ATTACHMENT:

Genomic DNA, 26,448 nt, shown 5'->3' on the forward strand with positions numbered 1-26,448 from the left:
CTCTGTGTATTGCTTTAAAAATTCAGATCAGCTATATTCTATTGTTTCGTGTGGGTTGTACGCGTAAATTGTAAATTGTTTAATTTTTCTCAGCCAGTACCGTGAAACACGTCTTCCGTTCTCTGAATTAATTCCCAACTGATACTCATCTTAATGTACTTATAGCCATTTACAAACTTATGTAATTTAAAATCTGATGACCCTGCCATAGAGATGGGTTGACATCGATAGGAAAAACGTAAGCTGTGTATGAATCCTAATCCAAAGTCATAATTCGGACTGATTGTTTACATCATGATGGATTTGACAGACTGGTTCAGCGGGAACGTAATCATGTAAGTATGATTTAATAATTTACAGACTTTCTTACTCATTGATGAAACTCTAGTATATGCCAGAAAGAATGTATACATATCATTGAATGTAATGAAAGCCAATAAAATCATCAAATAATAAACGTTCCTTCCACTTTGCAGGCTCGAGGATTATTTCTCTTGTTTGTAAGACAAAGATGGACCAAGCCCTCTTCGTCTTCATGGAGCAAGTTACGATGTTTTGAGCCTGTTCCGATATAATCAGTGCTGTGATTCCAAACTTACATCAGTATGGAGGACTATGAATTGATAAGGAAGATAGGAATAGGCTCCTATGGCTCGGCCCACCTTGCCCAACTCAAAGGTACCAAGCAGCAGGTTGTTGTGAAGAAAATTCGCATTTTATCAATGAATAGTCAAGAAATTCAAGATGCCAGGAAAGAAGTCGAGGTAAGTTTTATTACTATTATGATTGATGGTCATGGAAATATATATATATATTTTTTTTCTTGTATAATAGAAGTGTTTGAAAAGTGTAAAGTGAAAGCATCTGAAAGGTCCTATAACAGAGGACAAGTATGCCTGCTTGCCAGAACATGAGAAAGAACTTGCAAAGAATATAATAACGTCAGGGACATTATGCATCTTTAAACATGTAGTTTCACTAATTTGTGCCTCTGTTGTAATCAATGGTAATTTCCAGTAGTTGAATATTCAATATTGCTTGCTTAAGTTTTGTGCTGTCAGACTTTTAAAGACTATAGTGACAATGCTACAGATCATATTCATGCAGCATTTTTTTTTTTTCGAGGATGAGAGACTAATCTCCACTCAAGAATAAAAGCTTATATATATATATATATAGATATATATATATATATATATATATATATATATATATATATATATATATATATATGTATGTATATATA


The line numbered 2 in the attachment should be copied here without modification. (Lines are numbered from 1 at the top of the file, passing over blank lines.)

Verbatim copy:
CTCTGTGTATTGCTTTAAAAATTCAGATCAGCTATATTCTATTGTTTCGTGTGGGTTGTACGCGTAAATTGTAAATTGTTTAATTTTTCTCAGCCAGTACCGTGAAACACGTCTTCCGTTCTCTGAATTAATTCCCAACTGATACTCATCTTAATGTACTTATAGCCATTTACAAACTTATGTAATTTAAAATCTGATGACCCTGCCATAGAGATGGGTTGACATCGATAGGAAAAACGTAAGCTGTGTATGAATCCTAATCCAAAGTCATAATTCGGACTGATTGTTTACATCATGATGGATTTGACAGACTGGTTCAGCGGGAACGTAATCATGTAAGTATGATTTAATAATTTACAGACTTTCTTACTCATTGATGAAACTCTAGTATATGCCAGAAAGAATGTATACATATCATTGAATGTAATGAAAGCCAATAAAATCATCAAATAATAAACGTTCCTTCCACTTTGCAGGCTCGAGGATTATTTCTCTTGTTTGTAAGACAAAGATGGACCAAGCCCTCTTCGTCTTCATGGAGCAAGTTACGATGTTTTGAGCCTGTTCCGATATAATCAGTGCTGTGATTCCAAACTTACATCAGTATGGAGGACTATGAATTGATAAGGAAGATAGGAATAGGCTCCTATGGCTCGGCCCACCTTGCCCAACTCAAAGGTACCAAGCAGCAGGTTGTTGTGAAGAAAATTCGCATTTTATCAATGAATAGTCAAGAAATTCAAGATGCCAGGAAAGAAGTCGAGGTAAGTTTTATTACTATTATGATTGATGGTCATGGAAATATATATATATATTTTTTTTCTTGTATAATAGAAGTGTTTGAAAAGTGTAAAGTGAAAGCATCTGAAAGGTCCTATAACAGAGGACAAGTATGCCTGCTTGCCAGAACATGAGAAAGAACTTGCAAAGAATATAATAACGTCAGGGACATTATGCATCTTTAAACATGTAGTTTCACTAATTTGTGCCTCTGTTGTAATCAATGGTAATTTCCAGTAGTTGAATATTCAATATTGCTTGCTTAAGTTTTGTGCTGTCAGACTTTTAAAGACTATAGTGACAATGCTACAGATCATATTCATGCAGCATTTTTTTTTTTTCGAGGATGAGAGACTAATCTCCACTCAAGAATAAAAGCTTATATATATATATATATAGATATATATATATATATATATATATATATATATATATATATATATATATATATATGTATGTATATATA